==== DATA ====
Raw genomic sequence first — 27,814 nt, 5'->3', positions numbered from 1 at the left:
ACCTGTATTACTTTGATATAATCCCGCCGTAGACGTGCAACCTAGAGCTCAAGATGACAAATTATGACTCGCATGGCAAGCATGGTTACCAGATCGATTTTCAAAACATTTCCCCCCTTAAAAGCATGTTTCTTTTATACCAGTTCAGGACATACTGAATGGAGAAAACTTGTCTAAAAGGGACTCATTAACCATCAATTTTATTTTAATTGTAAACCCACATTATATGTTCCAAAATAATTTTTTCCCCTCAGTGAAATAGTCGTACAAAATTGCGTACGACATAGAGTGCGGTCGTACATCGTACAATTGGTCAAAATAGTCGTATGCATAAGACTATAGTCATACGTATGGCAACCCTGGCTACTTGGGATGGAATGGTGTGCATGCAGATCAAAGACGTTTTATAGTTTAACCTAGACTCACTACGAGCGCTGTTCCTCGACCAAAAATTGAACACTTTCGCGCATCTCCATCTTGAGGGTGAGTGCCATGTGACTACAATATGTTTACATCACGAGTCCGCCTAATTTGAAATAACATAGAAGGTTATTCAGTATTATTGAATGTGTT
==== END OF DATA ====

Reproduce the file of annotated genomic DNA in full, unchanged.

Raw genomic sequence first — 27,814 nt, 5'->3', positions numbered from 1 at the left:
ACCTGTATTACTTTGATATAATCCCGCCGTAGACGTGCAACCTAGAGCTCAAGATGACAAATTATGACTCGCATGGCAAGCATGGTTACCAGATCGATTTTCAAAACATTTCCCCCCTTAAAAGCATGTTTCTTTTATACCAGTTCAGGACATACTGAATGGAGAAAACTTGTCTAAAAGGGACTCATTAACCATCAATTTTATTTTAATTGTAAACCCACATTATATGTTCCAAAATAATTTTTTCCCCTCAGTGAAATAGTCGTACAAAATTGCGTACGACATAGAGTGCGGTCGTACATCGTACAATTGGTCAAAATAGTCGTATGCATAAGACTATAGTCATACGTATGGCAACCCTGGCTACTTGGGATGGAATGGTGTGCATGCAGATCAAAGACGTTTTATAGTTTAACCTAGACTCACTACGAGCGCTGTTCCTCGACCAAAAATTGAACACTTTCGCGCATCTCCATCTTGAGGGTGAGTGCCATGTGACTACAATATGTTTACATCACGAGTCCGCCTAATTTGAAATAACATAGAAGGTTATTCAGTATTATTGAATGTGTT